Welsh Harp environmental education center may close due to loss of funding

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An educational center where children learn to protect animals and plants is in danger of closing because no one wants to pay for its upkeep.

The Welsh Harp Environmental Education Centre, based near a reservoir in north-west London, is looking for someone to manage it long-term, fearing it could be forced to close in the near future.

It offers activities for children outside of the classroom, where they can learn about woodland creatures and learn about the importance of local plant species and water sources. The center is currently run by the charity Thames21, which took over after Brent Council said it could no longer support it financially.

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A report presented to the Welsh Harp joint advisory committee in late July said Thames21 would continue to provide “some services” for another year, while the search for a “longer term solution” continued. He added that the Brent Council had been “in discussions” with organizations to see if they could help run the site but, so far, nothing concrete has been confirmed.

David Stevens, local resident and Green Party member, said: ‘I think it’s hugely important, in relation to the climate emergency declared by Brent, that children are educated about the environment and enjoy being there.

“The Welsh Harp Environment Center has supported this premise for many generations. I myself have made school trips there, so I have my own children. Besides, wasn’t it David Attenborough who said that we can’t expect young people to fight to preserve the environment if they haven’t experienced it?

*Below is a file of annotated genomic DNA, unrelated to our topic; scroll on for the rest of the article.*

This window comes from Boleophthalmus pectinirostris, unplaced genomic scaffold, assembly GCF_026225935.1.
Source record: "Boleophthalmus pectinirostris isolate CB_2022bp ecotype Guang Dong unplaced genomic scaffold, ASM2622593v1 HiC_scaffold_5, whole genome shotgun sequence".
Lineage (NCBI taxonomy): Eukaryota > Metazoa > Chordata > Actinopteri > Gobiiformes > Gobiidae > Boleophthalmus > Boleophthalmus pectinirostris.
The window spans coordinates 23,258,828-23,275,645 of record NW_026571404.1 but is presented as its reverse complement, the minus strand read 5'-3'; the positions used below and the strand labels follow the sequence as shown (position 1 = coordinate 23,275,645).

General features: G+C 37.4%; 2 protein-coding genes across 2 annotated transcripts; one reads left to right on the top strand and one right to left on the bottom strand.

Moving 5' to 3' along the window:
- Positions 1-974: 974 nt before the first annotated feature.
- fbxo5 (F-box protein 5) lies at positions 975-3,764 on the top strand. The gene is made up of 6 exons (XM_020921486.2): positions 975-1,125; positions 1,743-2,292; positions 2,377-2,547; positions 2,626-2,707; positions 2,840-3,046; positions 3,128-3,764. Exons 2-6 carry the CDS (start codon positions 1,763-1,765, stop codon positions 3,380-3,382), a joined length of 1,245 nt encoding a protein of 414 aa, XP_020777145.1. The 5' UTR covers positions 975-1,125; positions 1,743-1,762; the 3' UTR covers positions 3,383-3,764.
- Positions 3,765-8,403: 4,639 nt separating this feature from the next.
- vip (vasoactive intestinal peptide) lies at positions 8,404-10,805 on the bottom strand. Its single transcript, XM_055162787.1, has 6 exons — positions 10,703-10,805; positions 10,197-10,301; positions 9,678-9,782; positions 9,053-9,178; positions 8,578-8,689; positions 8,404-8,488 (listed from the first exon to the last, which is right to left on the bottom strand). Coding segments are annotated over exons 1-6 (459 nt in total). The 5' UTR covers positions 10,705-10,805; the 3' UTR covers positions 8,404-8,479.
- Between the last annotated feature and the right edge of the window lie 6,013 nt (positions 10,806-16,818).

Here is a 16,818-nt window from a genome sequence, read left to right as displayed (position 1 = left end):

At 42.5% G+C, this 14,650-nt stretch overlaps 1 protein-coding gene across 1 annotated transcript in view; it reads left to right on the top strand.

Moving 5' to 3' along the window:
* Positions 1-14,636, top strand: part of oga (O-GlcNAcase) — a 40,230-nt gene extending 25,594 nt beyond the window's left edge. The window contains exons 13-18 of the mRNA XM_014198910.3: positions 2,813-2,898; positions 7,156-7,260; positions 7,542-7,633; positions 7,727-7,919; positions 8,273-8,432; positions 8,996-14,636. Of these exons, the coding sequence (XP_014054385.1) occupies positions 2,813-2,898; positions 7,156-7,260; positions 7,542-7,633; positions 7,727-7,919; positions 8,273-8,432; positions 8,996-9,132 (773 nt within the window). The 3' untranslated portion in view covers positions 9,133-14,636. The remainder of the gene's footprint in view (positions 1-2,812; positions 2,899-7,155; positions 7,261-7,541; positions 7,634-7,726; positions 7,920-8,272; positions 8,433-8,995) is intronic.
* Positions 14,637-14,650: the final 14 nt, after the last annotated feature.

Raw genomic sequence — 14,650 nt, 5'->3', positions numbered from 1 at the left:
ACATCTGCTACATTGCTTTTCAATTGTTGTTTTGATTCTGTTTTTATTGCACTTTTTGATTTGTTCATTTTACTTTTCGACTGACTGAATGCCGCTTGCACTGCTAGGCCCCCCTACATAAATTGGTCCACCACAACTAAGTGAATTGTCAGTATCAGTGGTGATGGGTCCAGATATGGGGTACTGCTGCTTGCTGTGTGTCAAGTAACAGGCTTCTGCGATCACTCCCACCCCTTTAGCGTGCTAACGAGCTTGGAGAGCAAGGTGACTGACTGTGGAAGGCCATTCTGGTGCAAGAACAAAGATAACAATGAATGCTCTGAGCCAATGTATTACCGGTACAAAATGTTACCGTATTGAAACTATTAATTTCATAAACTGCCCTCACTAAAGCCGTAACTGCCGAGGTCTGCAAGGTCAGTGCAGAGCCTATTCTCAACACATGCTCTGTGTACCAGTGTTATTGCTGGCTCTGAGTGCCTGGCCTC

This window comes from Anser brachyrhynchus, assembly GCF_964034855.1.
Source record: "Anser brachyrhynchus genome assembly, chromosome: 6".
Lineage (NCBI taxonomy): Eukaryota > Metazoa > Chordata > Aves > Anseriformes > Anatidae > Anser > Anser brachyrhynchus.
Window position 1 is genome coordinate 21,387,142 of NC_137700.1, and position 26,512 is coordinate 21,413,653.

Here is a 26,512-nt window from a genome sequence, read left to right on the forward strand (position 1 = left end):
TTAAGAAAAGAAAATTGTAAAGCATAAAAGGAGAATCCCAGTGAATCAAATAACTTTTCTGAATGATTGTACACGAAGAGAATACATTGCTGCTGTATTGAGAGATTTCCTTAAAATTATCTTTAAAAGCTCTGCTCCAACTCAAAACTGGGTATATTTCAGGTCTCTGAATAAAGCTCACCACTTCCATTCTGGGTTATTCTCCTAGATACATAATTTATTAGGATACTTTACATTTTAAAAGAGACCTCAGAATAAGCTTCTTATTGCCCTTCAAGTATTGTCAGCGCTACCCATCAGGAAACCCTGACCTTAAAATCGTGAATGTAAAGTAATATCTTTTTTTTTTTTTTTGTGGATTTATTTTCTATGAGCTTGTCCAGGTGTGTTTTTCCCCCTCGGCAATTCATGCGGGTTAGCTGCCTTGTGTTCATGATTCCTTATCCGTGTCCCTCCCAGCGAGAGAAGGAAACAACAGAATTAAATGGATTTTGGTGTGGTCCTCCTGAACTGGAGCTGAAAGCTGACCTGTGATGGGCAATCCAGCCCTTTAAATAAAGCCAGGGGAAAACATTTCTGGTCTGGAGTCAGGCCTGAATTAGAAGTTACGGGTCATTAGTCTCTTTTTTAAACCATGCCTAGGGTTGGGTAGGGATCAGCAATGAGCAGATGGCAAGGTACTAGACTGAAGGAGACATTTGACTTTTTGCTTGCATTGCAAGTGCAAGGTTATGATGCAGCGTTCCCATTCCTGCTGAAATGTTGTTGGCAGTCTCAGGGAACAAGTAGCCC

He added that there was clear support from all quarters to help save the center and that it was now time to put in place practical measures to achieve this. David said: “What is particularly encouraging at Brent is the cross-party support for the environment. We may all be political rivals elsewhere, but when it comes to green issues, we are all keen to work together.

“The proof in the pudding is that there was recently a meeting regarding the center attended by all four major parties as well as residents and other interested parties. May this multi-party effort continue for a long time and may the center be saved as a community asset.

The center currently offers group sessions for schools and birthday parties. Up to 30 people can participate in sessions of two hours for £130 or four hours for £230. A ‘self-directed learning’ experience is another option, with tours costing £60 for two-hour access and £120 for four hours.

A Brent Council spokesman said: “A decision has not yet been taken and we are currently considering options for the long-term use of the center so that it can continue to be used for the benefit of the local community. ” The Local Democracy Reporting Service has contacted Thames21 for comment.


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